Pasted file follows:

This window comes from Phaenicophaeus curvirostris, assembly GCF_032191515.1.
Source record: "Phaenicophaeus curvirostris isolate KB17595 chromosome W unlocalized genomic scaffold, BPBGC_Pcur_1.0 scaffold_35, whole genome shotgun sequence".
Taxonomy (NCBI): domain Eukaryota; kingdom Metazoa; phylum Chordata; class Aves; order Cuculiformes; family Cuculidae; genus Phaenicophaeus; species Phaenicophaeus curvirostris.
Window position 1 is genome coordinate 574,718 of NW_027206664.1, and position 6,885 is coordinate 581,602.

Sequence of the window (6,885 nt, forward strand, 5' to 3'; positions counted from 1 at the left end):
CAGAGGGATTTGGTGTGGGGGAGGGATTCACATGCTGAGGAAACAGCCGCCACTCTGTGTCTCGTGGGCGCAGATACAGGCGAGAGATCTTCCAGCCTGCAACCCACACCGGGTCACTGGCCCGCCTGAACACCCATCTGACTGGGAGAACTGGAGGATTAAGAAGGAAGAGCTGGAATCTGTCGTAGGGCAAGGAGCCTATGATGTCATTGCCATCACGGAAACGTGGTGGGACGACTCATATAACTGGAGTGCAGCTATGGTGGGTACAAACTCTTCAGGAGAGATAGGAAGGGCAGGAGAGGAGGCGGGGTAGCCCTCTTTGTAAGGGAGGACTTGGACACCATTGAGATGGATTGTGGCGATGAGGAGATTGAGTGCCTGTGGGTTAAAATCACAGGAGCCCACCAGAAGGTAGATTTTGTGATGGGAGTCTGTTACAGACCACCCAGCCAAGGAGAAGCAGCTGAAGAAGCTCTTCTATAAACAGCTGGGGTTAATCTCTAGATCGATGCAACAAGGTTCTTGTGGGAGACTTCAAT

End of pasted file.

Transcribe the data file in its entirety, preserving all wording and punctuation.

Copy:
This window comes from Phaenicophaeus curvirostris, assembly GCF_032191515.1.
Source record: "Phaenicophaeus curvirostris isolate KB17595 chromosome W unlocalized genomic scaffold, BPBGC_Pcur_1.0 scaffold_35, whole genome shotgun sequence".
Taxonomy (NCBI): domain Eukaryota; kingdom Metazoa; phylum Chordata; class Aves; order Cuculiformes; family Cuculidae; genus Phaenicophaeus; species Phaenicophaeus curvirostris.
Window position 1 is genome coordinate 574,718 of NW_027206664.1, and position 6,885 is coordinate 581,602.

Sequence of the window (6,885 nt, forward strand, 5' to 3'; positions counted from 1 at the left end):
CAGAGGGATTTGGTGTGGGGGAGGGATTCACATGCTGAGGAAACAGCCGCCACTCTGTGTCTCGTGGGCGCAGATACAGGCGAGAGATCTTCCAGCCTGCAACCCACACCGGGTCACTGGCCCGCCTGAACACCCATCTGACTGGGAGAACTGGAGGATTAAGAAGGAAGAGCTGGAATCTGTCGTAGGGCAAGGAGCCTATGATGTCATTGCCATCACGGAAACGTGGTGGGACGACTCATATAACTGGAGTGCAGCTATGGTGGGTACAAACTCTTCAGGAGAGATAGGAAGGGCAGGAGAGGAGGCGGGGTAGCCCTCTTTGTAAGGGAGGACTTGGACACCATTGAGATGGATTGTGGCGATGAGGAGATTGAGTGCCTGTGGGTTAAAATCACAGGAGCCCACCAGAAGGTAGATTTTGTGATGGGAGTCTGTTACAGACCACCCAGCCAAGGAGAAGCAGCTGAAGAAGCTCTTCTATAAACAGCTGGGGTTAATCTCTAGATCGATGCAACAAGGTTCTTGTGGGAGACTTCAAT